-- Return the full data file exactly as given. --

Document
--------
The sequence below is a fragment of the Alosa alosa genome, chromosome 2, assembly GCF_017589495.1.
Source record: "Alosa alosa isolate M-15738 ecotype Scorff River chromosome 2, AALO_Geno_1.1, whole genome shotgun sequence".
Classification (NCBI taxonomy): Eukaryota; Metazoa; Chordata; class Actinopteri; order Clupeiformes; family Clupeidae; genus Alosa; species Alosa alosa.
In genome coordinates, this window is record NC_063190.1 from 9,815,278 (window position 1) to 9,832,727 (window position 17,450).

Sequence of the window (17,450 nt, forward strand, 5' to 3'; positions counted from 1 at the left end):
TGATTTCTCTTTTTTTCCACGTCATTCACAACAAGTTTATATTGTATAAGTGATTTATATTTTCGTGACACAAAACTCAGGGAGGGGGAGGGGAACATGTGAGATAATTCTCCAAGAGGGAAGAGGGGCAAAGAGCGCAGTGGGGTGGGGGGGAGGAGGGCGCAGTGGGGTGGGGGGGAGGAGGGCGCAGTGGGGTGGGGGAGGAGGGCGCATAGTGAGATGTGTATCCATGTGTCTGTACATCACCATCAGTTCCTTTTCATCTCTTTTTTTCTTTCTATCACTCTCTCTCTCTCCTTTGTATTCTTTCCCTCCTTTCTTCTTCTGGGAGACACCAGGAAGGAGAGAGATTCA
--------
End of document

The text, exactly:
The sequence below is a fragment of the Alosa alosa genome, chromosome 2, assembly GCF_017589495.1.
Source record: "Alosa alosa isolate M-15738 ecotype Scorff River chromosome 2, AALO_Geno_1.1, whole genome shotgun sequence".
Classification (NCBI taxonomy): Eukaryota; Metazoa; Chordata; class Actinopteri; order Clupeiformes; family Clupeidae; genus Alosa; species Alosa alosa.
In genome coordinates, this window is record NC_063190.1 from 9,815,278 (window position 1) to 9,832,727 (window position 17,450).

Sequence of the window (17,450 nt, forward strand, 5' to 3'; positions counted from 1 at the left end):
TGATTTCTCTTTTTTTCCACGTCATTCACAACAAGTTTATATTGTATAAGTGATTTATATTTTCGTGACACAAAACTCAGGGAGGGGGAGGGGAACATGTGAGATAATTCTCCAAGAGGGAAGAGGGGCAAAGAGCGCAGTGGGGTGGGGGGGAGGAGGGCGCAGTGGGGTGGGGGGGAGGAGGGCGCAGTGGGGTGGGGGAGGAGGGCGCATAGTGAGATGTGTATCCATGTGTCTGTACATCACCATCAGTTCCTTTTCATCTCTTTTTTTCTTTCTATCACTCTCTCTCTCTCCTTTGTATTCTTTCCCTCCTTTCTTCTTCTGGGAGACACCAGGAAGGAGAGAGATTCA